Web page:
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82–In a chair across the room.
Watching him watch the world slip away, I wrote things down.
Memory can be a flip book, or a photo album. It can be woozy and sweet with the gristle removed, bread with the moldy crust clipped off, or a haunted house with each jump scare a trauma you hoped to never face again.
Much of what I remember from my father’s illness—many of the most vivid moments—are remembered because each evening, after whatever the day was like, I sat in the guest room on the pullout couch and wrote down what I’d seen, what I’d thought, what I’d felt.
Later, when he could no longer speak and my way of relating to him was to just be there with him—in a chair across the room, watching him watch the world slip away, hovering near with my notebook or novel or phone—I wrote things down while they were happening.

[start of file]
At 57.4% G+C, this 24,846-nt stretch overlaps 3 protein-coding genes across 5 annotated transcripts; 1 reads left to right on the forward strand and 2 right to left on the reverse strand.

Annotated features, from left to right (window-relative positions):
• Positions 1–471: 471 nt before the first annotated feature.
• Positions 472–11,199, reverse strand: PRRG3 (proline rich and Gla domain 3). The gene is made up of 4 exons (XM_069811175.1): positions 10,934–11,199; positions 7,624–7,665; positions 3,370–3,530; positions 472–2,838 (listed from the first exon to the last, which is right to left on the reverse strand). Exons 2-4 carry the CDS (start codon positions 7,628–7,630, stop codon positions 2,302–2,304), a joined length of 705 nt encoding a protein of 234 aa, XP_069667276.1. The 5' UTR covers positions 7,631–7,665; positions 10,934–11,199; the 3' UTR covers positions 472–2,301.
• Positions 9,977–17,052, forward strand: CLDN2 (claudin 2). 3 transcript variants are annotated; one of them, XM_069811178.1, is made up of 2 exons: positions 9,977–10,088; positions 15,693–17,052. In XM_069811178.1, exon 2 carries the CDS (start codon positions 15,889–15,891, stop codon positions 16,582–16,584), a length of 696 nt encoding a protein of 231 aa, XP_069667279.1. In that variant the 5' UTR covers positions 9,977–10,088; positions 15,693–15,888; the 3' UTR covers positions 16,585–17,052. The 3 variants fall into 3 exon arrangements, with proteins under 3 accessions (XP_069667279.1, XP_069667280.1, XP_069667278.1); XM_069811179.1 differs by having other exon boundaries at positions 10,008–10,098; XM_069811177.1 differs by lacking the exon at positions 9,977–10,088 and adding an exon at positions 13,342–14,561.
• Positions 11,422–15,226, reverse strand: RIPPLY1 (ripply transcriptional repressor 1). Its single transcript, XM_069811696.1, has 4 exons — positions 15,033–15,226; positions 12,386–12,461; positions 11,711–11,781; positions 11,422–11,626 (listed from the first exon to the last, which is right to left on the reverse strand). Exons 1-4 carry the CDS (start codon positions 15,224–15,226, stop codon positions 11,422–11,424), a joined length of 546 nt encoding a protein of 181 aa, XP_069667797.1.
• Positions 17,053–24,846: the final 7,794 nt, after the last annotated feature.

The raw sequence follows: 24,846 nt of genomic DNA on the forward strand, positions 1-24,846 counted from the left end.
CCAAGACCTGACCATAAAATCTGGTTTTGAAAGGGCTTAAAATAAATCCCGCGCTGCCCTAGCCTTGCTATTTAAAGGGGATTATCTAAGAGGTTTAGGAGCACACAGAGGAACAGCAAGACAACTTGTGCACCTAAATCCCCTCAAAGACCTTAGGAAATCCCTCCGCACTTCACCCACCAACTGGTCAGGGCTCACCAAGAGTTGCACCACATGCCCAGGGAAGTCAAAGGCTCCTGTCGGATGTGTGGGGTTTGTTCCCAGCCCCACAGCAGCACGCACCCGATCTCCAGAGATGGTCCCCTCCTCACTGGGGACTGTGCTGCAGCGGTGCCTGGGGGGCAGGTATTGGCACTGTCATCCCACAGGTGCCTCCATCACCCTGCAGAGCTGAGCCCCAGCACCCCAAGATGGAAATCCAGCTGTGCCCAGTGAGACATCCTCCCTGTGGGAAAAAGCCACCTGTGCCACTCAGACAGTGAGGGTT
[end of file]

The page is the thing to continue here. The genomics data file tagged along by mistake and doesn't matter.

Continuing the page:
I believe that’s why much of the Slow Business poems are the way they are: catalogues of specific moments; images seen and emotions in-process; scenes of confusion, transition, constriction, hurt.
Like this one: a moment I came into the bedroom to find my father crossing yet another threshold in his illness and in his decline. I can still see it in my mind’s eye, and feel the humiliation, frustration, and anger.